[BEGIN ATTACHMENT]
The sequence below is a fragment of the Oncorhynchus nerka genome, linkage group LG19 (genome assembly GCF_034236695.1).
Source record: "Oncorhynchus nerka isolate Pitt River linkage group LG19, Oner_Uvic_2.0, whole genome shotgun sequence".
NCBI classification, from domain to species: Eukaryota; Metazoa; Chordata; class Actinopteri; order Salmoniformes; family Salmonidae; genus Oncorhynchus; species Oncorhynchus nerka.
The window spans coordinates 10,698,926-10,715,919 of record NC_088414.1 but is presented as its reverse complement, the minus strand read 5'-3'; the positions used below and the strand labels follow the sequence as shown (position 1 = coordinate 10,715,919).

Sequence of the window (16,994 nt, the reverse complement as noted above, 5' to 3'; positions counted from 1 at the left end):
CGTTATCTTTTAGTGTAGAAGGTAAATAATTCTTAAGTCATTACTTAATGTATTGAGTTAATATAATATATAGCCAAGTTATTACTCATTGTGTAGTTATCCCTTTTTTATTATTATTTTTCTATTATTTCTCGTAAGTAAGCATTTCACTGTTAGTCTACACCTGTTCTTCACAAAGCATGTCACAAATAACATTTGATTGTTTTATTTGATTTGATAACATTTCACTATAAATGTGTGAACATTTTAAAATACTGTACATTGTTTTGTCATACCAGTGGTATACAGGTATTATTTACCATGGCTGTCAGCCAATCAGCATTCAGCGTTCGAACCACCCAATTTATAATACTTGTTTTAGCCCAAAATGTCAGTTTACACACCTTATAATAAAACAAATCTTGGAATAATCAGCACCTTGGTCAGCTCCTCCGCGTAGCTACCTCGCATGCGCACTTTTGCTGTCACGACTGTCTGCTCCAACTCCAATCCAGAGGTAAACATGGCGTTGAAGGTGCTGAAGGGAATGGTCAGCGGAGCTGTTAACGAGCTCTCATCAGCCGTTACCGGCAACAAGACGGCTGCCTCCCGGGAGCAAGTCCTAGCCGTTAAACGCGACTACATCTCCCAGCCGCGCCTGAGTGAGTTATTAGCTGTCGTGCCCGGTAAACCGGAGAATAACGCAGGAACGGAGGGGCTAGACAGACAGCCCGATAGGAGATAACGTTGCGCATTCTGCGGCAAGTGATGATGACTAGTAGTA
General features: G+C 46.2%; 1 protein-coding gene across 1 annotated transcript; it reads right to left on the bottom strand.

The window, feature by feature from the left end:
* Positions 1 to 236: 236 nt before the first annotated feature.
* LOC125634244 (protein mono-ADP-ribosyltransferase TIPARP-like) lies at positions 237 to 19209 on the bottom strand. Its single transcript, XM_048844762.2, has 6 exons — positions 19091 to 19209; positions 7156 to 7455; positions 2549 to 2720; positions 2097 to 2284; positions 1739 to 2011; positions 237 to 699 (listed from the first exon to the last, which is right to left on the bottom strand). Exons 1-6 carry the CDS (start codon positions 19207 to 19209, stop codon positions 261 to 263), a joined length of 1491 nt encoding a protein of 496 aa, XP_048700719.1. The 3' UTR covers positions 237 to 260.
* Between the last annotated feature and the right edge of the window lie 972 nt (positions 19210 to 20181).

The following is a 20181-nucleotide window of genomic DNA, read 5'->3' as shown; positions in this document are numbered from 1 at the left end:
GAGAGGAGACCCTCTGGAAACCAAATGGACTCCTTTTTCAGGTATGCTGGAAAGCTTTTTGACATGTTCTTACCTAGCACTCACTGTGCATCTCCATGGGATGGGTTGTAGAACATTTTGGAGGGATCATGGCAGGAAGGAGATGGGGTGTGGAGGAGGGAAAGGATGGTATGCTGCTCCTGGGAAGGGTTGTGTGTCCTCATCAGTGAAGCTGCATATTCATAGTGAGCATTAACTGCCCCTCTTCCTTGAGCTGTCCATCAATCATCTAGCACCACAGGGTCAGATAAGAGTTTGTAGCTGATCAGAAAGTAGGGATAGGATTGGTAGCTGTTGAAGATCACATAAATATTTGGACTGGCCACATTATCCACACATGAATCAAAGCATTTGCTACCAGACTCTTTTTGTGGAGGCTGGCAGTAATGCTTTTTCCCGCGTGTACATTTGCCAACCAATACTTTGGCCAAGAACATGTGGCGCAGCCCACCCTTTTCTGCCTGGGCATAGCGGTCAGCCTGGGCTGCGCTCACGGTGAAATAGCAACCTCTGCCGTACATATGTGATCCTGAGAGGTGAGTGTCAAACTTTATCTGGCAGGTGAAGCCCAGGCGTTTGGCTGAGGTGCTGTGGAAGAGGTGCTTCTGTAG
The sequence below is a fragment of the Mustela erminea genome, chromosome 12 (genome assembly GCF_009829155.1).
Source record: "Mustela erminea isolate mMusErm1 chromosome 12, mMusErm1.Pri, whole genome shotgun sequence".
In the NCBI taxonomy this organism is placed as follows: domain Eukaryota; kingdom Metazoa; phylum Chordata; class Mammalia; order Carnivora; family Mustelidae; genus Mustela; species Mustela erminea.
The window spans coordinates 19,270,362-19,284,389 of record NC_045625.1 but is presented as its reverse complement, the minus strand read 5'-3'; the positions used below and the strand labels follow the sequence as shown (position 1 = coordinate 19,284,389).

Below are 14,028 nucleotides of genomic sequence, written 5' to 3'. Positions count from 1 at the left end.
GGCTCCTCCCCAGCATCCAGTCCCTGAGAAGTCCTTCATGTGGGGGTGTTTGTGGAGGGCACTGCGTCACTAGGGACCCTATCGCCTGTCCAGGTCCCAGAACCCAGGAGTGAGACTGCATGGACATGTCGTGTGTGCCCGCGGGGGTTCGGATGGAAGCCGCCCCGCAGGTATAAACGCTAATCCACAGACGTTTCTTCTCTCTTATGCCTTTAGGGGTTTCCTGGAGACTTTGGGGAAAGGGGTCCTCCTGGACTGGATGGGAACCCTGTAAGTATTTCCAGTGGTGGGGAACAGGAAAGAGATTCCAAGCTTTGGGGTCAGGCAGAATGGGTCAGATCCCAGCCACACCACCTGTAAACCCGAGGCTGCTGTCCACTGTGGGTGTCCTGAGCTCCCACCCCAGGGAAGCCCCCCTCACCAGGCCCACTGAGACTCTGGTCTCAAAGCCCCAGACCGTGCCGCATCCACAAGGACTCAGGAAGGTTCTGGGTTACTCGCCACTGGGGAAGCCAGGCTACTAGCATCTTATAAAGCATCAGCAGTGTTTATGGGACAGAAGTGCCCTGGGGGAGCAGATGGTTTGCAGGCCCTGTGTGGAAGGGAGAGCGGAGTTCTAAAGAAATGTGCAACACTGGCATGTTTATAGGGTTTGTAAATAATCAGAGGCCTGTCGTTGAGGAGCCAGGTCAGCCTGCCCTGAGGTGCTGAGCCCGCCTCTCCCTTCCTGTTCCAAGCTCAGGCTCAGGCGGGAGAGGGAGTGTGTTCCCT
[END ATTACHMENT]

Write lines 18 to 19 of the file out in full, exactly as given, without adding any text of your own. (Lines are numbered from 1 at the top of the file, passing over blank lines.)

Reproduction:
Below are 14,028 nucleotides of genomic sequence, written 5' to 3'. Positions count from 1 at the left end.
GGCTCCTCCCCAGCATCCAGTCCCTGAGAAGTCCTTCATGTGGGGGTGTTTGTGGAGGGCACTGCGTCACTAGGGACCCTATCGCCTGTCCAGGTCCCAGAACCCAGGAGTGAGACTGCATGGACATGTCGTGTGTGCCCGCGGGGGTTCGGATGGAAGCCGCCCCGCAGGTATAAACGCTAATCCACAGACGTTTCTTCTCTCTTATGCCTTTAGGGGTTTCCTGGAGACTTTGGGGAAAGGGGTCCTCCTGGACTGGATGGGAACCCTGTAAGTATTTCCAGTGGTGGGGAACAGGAAAGAGATTCCAAGCTTTGGGGTCAGGCAGAATGGGTCAGATCCCAGCCACACCACCTGTAAACCCGAGGCTGCTGTCCACTGTGGGTGTCCTGAGCTCCCACCCCAGGGAAGCCCCCCTCACCAGGCCCACTGAGACTCTGGTCTCAAAGCCCCAGACCGTGCCGCATCCACAAGGACTCAGGAAGGTTCTGGGTTACTCGCCACTGGGGAAGCCAGGCTACTAGCATCTTATAAAGCATCAGCAGTGTTTATGGGACAGAAGTGCCCTGGGGGAGCAGATGGTTTGCAGGCCCTGTGTGGAAGGGAGAGCGGAGTTCTAAAGAAATGTGCAACACTGGCATGTTTATAGGGTTTGTAAATAATCAGAGGCCTGTCGTTGAGGAGCCAGGTCAGCCTGCCCTGAGGTGCTGAGCCCGCCTCTCCCTTCCTGTTCCAAGCTCAGGCTCAGGCGGGAGAGGGAGTGTGTTCCCT